Archive for March, 2013



​This seems to be the plaguing discussion among many companies today. My opinion?, there is no wrong answer, however there is alot to consider before signing up for services. I wanted to take a little bit of time to expose some of the questions you should answer before deciding to go with a hosted solution. Deciding who will handle your business critical infrastructure can be a very stressful decision to make. Many hosting companies out there will go the extra mile to sell themselves to you . But if you dont know what to ask and what to look for, you may end up locked into a contract you will be very unhappy with. There are alot of business owners out there who have a difficult time with there desktop, let alone deciding what you need for business critical applications in your company. I hope this post will be able to help all of you decide what direction to head without having to deal with sales pressure. Cause if you are like me, i have no patience for sales pressure. So lets dive in.

Some questions you should answer before starting to look for a hosted solution.

What is your application exposure?.

Is your customer base international or national?. Obviously web applications have international exposure inherently. However if you know that you have a large consumer or customer base in other countries that put alot of demand on your applications then you may need to consider more strict uptime requirements. If your application is primarily national or maybe just an internal use only, then you will have a bit more flexibility.

Unfortunately you need to consider that the more 9’s you have in your uptime, the more money you will need to be willing to spend to ensure you are able to maintain it. For many businesses, it is acceptable to have outages at any given time. Now obviously we all dont’ want to have our services to be going down frequently throughout the day, but for some it is not a big deal if your servers need a good reboot during the middle of the day.

What is your uptime requirements?. 

​This question ties into our first question and is very important to be able to answer. If your core business depends on your applications you have on the internet, then you need to look at this very closely but be realistic. Most people on the internet when they go to a web page will refresh their webpage if they get an error. so it is unrealistic to expect that 1 your servers will never go down and 2 that you can maintain 99.999% uptime with very little upfront cost. so to answer this question it would be best probably to be able to answer this. How much of your business would be impacted if your sites went down 5 minutes? then how much for 10 minutes, 15 and so on. The more time you are willing to accept. the cheaper the cost will be to maintain and keep your systems up.

why does keeping servers up cost so much?. Because you need to be able to deal with the fact that eventually your servers will go down. When they do you will need to restore backups possibly to get your data back or you will need to have another server running that is ready to take over when it goes down. if your acceptable loss of data is 5 minutes and your down time can be nore more then 3 minutes, then you will need to be making incremental backups every 5 minutes and you will also need to deploy a load balancer that will be ready to send traffic to another server if one goes down. The more data you have, the more it will cost to backup every 5 minutes. depending on the amount of data you may need to look at an enterprise type backup and restore solution to ensure you will be able to get your data back within the alotted time.

This only covers if you loose a single server. So there are many other disaster scenarios you may need to consider in this whole picture. I would suggest trying to make a list of all the possibilities you can think of, then write out how you may protect yourself against it.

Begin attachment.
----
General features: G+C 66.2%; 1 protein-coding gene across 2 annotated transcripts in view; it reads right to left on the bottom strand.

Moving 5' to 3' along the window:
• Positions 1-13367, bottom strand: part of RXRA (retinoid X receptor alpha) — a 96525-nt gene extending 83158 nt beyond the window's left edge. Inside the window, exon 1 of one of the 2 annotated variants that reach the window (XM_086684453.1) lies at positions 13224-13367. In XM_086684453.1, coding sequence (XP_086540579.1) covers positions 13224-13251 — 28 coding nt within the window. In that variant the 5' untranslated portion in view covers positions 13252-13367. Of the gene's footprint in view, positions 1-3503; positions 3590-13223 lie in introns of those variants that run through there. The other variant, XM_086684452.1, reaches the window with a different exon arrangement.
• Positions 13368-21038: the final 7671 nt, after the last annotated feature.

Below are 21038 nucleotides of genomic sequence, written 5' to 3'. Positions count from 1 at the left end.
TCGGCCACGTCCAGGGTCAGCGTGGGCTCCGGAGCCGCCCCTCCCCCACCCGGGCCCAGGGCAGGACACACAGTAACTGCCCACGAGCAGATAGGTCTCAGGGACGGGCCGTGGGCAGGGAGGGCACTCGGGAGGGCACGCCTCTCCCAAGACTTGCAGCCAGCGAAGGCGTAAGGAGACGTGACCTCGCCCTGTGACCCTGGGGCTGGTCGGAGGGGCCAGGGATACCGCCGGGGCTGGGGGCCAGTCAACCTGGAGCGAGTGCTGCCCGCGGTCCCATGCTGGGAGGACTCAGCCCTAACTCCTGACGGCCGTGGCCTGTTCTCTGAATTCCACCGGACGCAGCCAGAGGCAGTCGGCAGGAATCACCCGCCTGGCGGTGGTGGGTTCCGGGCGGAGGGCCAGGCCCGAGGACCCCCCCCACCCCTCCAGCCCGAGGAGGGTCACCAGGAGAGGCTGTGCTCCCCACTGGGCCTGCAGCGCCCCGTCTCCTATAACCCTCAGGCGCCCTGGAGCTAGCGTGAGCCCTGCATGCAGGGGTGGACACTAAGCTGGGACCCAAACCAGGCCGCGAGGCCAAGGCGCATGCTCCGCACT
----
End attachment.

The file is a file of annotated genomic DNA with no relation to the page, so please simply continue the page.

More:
Now i know this already seems to be an obvious choice to go with a hosted solution. Don’t forget though, even hosting companies have major outages that you will need to make a plan for. Look up amazon and see what kind of outages they have had. Now i am not saying they are bad, because i think they are very exceptional with there service but they like any hosting company suffer from outages. Everyone does.

How much data do you have?.

Plain and simple, the more data you have whether it is hosted or not, the more it costs to store it. We all have a fear of getting rid of data so we inherently keep everything. This is not only dangerous but expensive. Consider moving data that you don’t need right away to a tape backup or a large NAS drive that has cheap slow drives in it.

Remember it doesn’t just cost to keep data on your servers, but it also costs to back it up. Depending on how often you need to backup, you may eat up alot of space and money before you know it.

Do you have any legal or SLA requirements for backing up your data?.

Some businesses through litigation or merely through what they guarantee in their contracts need to maintain a rather large library of data. Being able to restore a file back to any point in time may be critical for you, but it costs. If you are willing to accept a file but may be from the previous day or week, then you will definitely save some money there. This may mean that you loose a little bit of data in the file but at least not all of it is lost.

what applications do you need to run?.

Some web applications are more intensive then others. Namely your databases are. These are applications that store all your dynamic data on your web page, and can require alot of CPU and memory. In hosted environments, this can get costly when considering your options.

do you need to adhere to PCI DSS, SOX, HIPAA, GLBA, FISMA compliance?.

Many hosting companies these days adhere to many of the compliance standards out there, but depending on what compliance you need to adhere to will depend on where or if you are able to use a hosting company. If you you are able to, then consider the fact that the more strict the compliance standard is the more it will cost to host your data. This is all due to the amount of security measures that need to be in place, the amount of backups provided to recover this data, and even the encryption of sesitive data that is stored.

Virtualization?